Although reproduction in the home aquarium is, to my knowledge, not documented. Fish farm breeders in the US, Indoneisa and perhaps elsewhere produce these fishes en masse for the ornamental fish trade using egg striping and artificial fertilisation techniques. Naturally, the species is an egg scatterer and, as such, produces thousands of small eggs presumably in sluggish vegetation dense side waters. The artificial technique produces an equally high number of viable eggs and young are comparatively simple to raise to saleable size. Adult males have obvious genital papillae and females are nearly twice the girth of the slender and more brightly coloured up males.
They are peaceful catfish; even a boisterous individual will not harm the free swimming inhabitants of its tank. It is a slower water, heavily vegetated reasonably main river predator and will eat small fishes but even a 8” (20cm) well fed adult is safe with fishes down to about 2” (5cm) in size. It is, therefore, an ideal fish to keep with medium to large sized barbs and larger Rasbora and perhaps some Crossocheilus or Sewellia to keep activity, colour and intrigue well served in the one tank. However, if you’re not as fussy about keeping your fishes together in groups of animals that would naturally find similar species together in the wild then this catfish would be a good addition to a medium sized cichlid or indeed rainbowfish tank.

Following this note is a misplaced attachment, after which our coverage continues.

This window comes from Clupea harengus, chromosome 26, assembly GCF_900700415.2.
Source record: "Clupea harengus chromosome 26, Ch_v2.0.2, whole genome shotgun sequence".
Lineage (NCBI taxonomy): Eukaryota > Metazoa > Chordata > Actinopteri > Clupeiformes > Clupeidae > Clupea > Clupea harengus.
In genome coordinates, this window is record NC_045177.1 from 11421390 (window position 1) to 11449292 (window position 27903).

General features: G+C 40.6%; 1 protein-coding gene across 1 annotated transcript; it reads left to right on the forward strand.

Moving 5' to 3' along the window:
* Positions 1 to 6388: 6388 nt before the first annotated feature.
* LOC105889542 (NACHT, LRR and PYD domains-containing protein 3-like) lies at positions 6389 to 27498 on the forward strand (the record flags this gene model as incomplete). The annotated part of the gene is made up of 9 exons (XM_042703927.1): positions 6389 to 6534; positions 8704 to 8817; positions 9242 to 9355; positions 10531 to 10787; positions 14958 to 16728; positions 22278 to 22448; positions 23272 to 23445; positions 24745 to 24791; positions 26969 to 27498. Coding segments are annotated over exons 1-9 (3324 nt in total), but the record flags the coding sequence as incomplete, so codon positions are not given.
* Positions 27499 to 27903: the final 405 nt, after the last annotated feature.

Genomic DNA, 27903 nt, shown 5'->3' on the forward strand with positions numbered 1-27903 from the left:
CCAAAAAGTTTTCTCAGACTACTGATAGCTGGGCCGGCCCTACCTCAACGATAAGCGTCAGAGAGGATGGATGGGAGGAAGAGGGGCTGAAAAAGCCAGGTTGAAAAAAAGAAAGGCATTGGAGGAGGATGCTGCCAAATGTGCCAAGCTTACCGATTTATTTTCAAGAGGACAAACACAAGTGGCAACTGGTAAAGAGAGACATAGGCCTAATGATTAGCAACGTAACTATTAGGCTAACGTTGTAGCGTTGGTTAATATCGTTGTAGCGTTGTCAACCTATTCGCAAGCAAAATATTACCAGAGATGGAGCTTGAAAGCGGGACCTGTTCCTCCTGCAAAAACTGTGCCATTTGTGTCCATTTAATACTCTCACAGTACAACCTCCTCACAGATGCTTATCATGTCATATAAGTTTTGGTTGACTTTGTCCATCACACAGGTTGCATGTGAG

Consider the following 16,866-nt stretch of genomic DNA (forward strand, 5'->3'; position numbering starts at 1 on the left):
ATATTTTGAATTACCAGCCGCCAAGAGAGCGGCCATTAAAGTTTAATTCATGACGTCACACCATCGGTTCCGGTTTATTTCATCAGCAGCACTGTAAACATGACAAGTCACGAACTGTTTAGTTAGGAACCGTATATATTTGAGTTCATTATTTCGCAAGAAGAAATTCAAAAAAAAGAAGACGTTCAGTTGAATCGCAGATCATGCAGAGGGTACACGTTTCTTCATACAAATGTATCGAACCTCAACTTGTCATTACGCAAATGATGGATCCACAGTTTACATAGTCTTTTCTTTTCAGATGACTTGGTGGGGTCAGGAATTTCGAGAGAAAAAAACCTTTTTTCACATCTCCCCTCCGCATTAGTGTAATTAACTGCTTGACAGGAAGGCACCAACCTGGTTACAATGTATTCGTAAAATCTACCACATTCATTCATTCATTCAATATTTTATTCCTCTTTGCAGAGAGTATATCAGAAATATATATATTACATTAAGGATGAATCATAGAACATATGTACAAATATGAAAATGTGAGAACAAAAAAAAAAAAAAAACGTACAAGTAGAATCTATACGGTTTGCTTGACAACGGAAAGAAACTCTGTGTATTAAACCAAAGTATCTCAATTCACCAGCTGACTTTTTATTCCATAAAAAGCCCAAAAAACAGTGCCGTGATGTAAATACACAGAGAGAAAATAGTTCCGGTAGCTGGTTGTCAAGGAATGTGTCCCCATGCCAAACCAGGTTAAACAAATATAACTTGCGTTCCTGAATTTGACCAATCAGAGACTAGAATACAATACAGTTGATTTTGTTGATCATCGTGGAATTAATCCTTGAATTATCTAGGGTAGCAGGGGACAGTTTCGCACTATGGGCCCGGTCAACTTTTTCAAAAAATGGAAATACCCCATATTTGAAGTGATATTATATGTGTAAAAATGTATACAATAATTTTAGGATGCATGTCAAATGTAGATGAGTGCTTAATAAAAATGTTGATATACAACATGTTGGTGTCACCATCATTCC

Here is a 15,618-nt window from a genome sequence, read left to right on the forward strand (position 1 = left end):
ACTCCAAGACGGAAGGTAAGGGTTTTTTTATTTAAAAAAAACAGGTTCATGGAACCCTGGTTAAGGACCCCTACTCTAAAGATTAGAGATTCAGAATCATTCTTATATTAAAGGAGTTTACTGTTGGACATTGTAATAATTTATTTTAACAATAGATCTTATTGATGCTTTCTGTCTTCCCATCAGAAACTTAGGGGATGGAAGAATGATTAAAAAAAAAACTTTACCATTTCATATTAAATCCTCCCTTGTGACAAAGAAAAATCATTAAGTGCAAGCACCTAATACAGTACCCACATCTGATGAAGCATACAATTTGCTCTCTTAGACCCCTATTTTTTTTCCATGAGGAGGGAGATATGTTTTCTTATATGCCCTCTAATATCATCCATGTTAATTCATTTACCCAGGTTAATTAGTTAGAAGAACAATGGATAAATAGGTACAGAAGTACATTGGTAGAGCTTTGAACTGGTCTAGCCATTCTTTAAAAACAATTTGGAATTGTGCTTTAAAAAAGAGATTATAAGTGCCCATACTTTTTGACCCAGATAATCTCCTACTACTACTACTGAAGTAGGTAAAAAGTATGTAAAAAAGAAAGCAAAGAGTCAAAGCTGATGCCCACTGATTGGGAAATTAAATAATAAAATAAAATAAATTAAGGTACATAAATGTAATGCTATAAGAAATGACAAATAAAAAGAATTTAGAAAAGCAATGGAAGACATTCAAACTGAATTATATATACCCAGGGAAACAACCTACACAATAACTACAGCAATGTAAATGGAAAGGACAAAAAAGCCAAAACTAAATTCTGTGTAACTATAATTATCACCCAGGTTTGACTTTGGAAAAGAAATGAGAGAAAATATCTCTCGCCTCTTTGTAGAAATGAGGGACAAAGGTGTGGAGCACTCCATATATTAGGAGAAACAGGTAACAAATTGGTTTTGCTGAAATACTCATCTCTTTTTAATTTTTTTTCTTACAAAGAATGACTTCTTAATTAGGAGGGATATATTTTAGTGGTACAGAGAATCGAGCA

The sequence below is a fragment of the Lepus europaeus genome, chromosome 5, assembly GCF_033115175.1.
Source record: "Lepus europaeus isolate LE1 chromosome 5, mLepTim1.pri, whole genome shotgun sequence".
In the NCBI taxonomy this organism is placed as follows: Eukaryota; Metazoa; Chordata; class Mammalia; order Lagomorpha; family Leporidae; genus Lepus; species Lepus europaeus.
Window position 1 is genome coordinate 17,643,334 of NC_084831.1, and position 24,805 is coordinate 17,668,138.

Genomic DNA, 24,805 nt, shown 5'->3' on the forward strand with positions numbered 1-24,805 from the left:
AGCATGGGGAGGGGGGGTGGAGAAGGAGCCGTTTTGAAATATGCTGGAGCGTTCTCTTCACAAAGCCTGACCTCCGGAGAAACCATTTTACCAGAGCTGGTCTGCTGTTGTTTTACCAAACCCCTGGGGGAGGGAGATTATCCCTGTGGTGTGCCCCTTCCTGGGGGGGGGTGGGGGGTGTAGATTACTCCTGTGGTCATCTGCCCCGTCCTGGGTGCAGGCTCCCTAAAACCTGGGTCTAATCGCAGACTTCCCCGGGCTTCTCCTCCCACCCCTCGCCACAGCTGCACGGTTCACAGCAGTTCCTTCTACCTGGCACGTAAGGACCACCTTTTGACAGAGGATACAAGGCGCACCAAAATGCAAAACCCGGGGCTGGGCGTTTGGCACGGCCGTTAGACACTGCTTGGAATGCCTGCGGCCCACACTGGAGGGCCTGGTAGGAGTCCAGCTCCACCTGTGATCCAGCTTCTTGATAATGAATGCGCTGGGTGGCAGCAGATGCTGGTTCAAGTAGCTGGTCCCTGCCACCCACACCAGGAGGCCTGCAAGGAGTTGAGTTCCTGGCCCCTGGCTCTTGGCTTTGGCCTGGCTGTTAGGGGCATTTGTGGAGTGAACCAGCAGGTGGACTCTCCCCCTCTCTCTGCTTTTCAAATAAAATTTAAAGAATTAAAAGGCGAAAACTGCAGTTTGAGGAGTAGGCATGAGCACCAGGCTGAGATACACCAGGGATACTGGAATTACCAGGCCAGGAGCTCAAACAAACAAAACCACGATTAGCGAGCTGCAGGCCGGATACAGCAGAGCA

Copyright information for the images used in this article can be found on the species' full Cat-eLog page.
|Cat-eLog Data Sheet|
|Scientific Name||Horabagrus brachysoma (Günther, 1864)|
|Common Names||Eclipse Catfish
Bullseye Catfish, Mondfinsternis-Stachelwels (Germany), Solar Catfish, Sun Catfish
|Type Locality||Cochinchine [? southern Vietnam or Cochin].|
|Synonym(s)||Horabagrus melanosoma, Pseudobagrus brachysoma|
|Pronunciation||HOE ra BAG russ - brack ee SO mah|
|Etymology||Horabagrus: Named after SL Hora, the Indian ichthyologist, and bagrus, the name of a catfish genus frequently used to form generic names.|
|Size||450mm or 17.7" SL. Find near, nearer or same sized spp.|